Organic Consumers Association

Tell the EPA: Stop Dow’s Deadly Duo of Agent Orange and Roundup Herbicides

What’s more poisonous than Dow’s 2,4-D “Agent Orange” herbicide or Monsanto’s Roundup?

Enlist Duo, an herbicide made of both 2,4-D and Roundup.

Tell the EPA, Don’t let Dow poison our food with its “Deadly Duo” of Agent Orange and Roundup herbicides.

Ignoring the public outcry and pleas by saner members of Congress, the U.S. Department of Agriculture (USDA) last week approved Dow’s new corn and soy crops, genetically engineered to withstand not one, but two poisons—a super-toxic, super-poison comprised of glyphosate, the key ingredient in Monsanto’s Roundup, and Dow’s 2,4-D,  made with an ingredient that was used in the Vietnam-era Agent Orange herbicide.

Alone, each of these toxins has a rap sheet long enough to warrant a ban. Yet the so-called Environmental Protection Agency is ignoring the science. The EPA rejected  the National Resources Defense Council’s petition to take 2,4-D off the market and has so far refused pleas from Moms Across America and Thinking Moms’ Revolution to recall Roundup.

Will EPA Administrator Gina McCarthy also allow Dow to spray its new genetically engineered herbicide-tolerant food crops with this deadly duo?

The deck is stacked in Dow’s favor. In its review of Enlist Duo, the EPA won’t be considering any of the new evidence on the dangers of glyphosate. And it isn’t looking at the harms to human health when we’re exposed to glyphosate and 2,4-D in combination.

The USDA admits that introduction of the new crops are approved, the annual use of 2,4-D would jump from 26 million pounds to 176 million pounds.

Independent scientists predict the spike in the use of 2,4-D would be even more dramatic.

The proliferation of Roundup Ready crops caused a 527-million-pound increase in the use of glyphosate in the first 16 years, between 1996 and 2011. If farmers start growing Dow’s Enlist brand corn and soy, experts estimate the use of 2,4-D could increase by up to 50 times.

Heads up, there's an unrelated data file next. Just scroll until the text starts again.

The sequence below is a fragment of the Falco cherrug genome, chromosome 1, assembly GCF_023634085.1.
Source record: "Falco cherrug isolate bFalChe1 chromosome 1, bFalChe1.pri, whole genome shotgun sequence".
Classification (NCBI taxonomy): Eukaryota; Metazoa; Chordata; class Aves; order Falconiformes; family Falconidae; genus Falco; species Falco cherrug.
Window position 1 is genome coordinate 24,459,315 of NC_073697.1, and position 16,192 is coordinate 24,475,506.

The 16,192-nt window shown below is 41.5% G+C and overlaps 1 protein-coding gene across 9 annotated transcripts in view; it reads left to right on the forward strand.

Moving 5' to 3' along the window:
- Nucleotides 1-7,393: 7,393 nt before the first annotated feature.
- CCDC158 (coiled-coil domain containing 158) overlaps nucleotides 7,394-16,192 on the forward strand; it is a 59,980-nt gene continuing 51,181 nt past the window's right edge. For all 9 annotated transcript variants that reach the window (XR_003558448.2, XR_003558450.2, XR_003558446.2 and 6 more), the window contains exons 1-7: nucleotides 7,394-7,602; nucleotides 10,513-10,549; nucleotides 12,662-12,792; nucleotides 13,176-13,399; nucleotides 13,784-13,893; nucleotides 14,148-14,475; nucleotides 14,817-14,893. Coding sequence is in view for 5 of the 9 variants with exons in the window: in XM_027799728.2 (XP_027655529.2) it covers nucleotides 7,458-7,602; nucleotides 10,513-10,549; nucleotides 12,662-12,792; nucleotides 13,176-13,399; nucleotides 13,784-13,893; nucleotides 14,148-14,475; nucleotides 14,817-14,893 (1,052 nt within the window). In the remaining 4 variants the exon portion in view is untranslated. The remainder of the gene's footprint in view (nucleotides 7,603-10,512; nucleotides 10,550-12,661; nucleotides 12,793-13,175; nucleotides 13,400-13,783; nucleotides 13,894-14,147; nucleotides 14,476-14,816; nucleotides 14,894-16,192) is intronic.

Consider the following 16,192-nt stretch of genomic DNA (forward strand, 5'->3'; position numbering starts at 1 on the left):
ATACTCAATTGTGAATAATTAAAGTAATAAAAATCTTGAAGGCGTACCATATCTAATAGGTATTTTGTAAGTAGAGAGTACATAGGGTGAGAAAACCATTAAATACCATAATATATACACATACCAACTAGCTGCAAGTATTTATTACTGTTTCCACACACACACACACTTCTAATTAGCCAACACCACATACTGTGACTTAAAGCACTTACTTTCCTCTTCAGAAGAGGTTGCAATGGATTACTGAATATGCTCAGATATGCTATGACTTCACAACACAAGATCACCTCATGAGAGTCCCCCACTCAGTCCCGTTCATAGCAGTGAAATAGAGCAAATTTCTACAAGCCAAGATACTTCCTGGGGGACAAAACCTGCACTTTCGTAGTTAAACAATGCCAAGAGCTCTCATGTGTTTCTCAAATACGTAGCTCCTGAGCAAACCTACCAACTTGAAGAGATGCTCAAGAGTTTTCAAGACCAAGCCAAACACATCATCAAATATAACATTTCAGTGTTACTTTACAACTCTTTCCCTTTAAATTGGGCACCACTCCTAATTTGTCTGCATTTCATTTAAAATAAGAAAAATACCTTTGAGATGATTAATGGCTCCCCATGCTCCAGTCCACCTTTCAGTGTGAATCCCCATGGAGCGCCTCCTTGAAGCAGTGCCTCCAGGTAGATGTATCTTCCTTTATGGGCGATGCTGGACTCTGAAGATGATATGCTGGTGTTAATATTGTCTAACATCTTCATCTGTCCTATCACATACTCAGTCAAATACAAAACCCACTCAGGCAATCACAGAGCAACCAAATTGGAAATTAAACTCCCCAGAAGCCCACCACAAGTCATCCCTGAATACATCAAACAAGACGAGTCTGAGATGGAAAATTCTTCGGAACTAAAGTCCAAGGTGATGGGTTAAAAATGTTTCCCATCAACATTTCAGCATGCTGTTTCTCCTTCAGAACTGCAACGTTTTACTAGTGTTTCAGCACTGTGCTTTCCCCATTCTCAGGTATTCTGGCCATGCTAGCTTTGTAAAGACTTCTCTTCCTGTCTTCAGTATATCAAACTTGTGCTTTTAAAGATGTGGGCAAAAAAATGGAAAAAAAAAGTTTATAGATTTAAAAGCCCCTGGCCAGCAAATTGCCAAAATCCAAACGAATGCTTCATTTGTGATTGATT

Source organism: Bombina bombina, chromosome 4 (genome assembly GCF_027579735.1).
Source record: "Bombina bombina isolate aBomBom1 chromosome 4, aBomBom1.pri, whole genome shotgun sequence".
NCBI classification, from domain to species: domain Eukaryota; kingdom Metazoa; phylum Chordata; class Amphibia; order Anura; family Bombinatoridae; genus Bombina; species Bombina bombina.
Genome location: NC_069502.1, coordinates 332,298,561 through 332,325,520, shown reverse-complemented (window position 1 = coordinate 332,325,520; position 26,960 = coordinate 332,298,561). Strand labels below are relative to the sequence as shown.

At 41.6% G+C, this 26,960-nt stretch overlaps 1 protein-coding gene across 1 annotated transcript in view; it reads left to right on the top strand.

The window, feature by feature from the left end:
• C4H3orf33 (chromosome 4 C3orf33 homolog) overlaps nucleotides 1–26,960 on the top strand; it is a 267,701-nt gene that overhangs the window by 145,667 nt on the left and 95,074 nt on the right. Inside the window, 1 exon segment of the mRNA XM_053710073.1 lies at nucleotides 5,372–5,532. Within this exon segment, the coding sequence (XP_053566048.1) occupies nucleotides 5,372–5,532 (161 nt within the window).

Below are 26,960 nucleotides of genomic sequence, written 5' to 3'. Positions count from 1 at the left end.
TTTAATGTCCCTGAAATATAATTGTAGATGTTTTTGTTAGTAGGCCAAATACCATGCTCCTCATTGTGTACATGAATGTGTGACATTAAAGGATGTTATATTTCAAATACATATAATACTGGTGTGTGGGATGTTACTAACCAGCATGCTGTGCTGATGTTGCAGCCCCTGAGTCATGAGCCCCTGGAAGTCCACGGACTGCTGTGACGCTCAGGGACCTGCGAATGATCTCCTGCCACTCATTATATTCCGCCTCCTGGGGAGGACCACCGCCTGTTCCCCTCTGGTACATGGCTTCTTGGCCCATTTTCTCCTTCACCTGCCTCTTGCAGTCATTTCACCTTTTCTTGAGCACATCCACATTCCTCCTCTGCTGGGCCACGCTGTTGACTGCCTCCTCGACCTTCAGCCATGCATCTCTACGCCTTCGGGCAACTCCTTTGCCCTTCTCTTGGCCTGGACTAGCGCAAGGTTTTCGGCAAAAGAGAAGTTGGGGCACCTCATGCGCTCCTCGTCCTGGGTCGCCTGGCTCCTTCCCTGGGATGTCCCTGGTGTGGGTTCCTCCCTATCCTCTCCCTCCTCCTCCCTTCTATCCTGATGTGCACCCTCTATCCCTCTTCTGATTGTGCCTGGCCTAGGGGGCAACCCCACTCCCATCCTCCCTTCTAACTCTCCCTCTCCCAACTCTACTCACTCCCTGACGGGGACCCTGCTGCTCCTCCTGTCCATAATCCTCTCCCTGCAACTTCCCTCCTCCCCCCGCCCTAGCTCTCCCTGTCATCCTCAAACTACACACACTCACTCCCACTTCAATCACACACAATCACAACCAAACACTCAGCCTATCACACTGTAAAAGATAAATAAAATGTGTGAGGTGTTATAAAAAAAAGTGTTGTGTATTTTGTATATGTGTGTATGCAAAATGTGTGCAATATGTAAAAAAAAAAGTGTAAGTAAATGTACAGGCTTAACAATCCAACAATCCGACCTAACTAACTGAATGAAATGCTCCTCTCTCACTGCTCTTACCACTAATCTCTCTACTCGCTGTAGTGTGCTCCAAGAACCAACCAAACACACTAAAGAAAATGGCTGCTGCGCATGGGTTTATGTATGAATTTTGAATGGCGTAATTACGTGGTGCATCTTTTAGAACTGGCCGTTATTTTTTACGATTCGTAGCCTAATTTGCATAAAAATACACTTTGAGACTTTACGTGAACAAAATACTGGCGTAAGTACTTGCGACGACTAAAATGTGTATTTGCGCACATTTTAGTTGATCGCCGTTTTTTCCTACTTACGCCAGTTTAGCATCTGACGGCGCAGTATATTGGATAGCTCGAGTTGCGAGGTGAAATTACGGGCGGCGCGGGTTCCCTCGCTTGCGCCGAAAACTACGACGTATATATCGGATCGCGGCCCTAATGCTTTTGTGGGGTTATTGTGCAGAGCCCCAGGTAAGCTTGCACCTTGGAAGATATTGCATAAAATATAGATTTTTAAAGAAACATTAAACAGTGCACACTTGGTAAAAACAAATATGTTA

Dow is telling farmers that they need these new genetically engineered “Agent Orange” crops because Monsanto’s genetically engineered “Roundup Ready” crops are failing. (“Super weeds” have predictably developed resistance to glyphosate.)

But Dow and Monsanto don’t want farmers to stop using glyphosate and replace it with 2,4-D. They want farmers to use 2,4-D and glyphosate.  
 
For Dow and Monsanto, more pesticides mean more profits.

For consumers, Dow and Monsanto’s profits mean more poisons.




1-25 of 38730 signatures
Number Date Name Location Comments (optional)
38730 6 hours ago Anonymous Chesapeake, VA
38729 1 day ago Anonymous Springfield, MO "...It stays inside for years and years before it starts to kill.
You might get cancer of the liver; you might get cancer of the skin.
You can file for disability, but you might not live to ...
38728 1 day ago Anonymous Florissant, MO Enough!! Stop catering to big ag and start doing your job. I thought EPA stands for, Environmental Protection Agency??
38727 1 day ago Daphne T Stevens Fiskdale, MA Our planet is worth far more than your bottom line. I'm disgusted.